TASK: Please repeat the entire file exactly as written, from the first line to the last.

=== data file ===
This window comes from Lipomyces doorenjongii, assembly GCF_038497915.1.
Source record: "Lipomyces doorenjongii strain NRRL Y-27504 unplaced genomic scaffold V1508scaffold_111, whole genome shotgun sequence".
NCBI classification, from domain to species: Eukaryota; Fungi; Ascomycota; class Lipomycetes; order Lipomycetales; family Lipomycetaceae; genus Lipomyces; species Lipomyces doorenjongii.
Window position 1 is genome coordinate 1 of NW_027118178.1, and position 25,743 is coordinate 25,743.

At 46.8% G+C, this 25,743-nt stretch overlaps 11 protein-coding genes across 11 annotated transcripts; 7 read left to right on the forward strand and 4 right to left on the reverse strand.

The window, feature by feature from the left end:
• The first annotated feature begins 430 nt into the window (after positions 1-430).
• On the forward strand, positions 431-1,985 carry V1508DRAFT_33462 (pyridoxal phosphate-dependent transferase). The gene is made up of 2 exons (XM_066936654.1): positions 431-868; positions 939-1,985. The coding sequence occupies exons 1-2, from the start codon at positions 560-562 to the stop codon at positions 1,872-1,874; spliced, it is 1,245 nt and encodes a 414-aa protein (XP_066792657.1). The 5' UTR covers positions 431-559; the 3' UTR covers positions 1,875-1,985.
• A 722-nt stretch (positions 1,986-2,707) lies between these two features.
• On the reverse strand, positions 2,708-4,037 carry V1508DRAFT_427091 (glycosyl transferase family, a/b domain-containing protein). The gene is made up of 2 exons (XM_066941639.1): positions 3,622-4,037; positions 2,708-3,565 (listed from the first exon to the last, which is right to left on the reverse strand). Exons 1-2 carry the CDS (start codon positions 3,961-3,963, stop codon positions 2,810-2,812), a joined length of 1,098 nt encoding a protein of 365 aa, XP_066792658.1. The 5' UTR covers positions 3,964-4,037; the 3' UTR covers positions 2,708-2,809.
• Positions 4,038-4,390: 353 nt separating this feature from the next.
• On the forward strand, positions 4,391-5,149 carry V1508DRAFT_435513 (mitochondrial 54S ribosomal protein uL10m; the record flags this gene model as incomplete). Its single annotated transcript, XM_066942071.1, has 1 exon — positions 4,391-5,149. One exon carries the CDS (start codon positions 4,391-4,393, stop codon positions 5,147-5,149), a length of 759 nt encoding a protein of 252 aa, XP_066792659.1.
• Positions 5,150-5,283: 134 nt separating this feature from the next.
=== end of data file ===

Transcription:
This window comes from Lipomyces doorenjongii, assembly GCF_038497915.1.
Source record: "Lipomyces doorenjongii strain NRRL Y-27504 unplaced genomic scaffold V1508scaffold_111, whole genome shotgun sequence".
NCBI classification, from domain to species: Eukaryota; Fungi; Ascomycota; class Lipomycetes; order Lipomycetales; family Lipomycetaceae; genus Lipomyces; species Lipomyces doorenjongii.
Window position 1 is genome coordinate 1 of NW_027118178.1, and position 25,743 is coordinate 25,743.

At 46.8% G+C, this 25,743-nt stretch overlaps 11 protein-coding genes across 11 annotated transcripts; 7 read left to right on the forward strand and 4 right to left on the reverse strand.

The window, feature by feature from the left end:
• The first annotated feature begins 430 nt into the window (after positions 1-430).
• On the forward strand, positions 431-1,985 carry V1508DRAFT_33462 (pyridoxal phosphate-dependent transferase). The gene is made up of 2 exons (XM_066936654.1): positions 431-868; positions 939-1,985. The coding sequence occupies exons 1-2, from the start codon at positions 560-562 to the stop codon at positions 1,872-1,874; spliced, it is 1,245 nt and encodes a 414-aa protein (XP_066792657.1). The 5' UTR covers positions 431-559; the 3' UTR covers positions 1,875-1,985.
• A 722-nt stretch (positions 1,986-2,707) lies between these two features.
• On the reverse strand, positions 2,708-4,037 carry V1508DRAFT_427091 (glycosyl transferase family, a/b domain-containing protein). The gene is made up of 2 exons (XM_066941639.1): positions 3,622-4,037; positions 2,708-3,565 (listed from the first exon to the last, which is right to left on the reverse strand). Exons 1-2 carry the CDS (start codon positions 3,961-3,963, stop codon positions 2,810-2,812), a joined length of 1,098 nt encoding a protein of 365 aa, XP_066792658.1. The 5' UTR covers positions 3,964-4,037; the 3' UTR covers positions 2,708-2,809.
• Positions 4,038-4,390: 353 nt separating this feature from the next.
• On the forward strand, positions 4,391-5,149 carry V1508DRAFT_435513 (mitochondrial 54S ribosomal protein uL10m; the record flags this gene model as incomplete). Its single annotated transcript, XM_066942071.1, has 1 exon — positions 4,391-5,149. One exon carries the CDS (start codon positions 4,391-4,393, stop codon positions 5,147-5,149), a length of 759 nt encoding a protein of 252 aa, XP_066792659.1.
• Positions 5,150-5,283: 134 nt separating this feature from the next.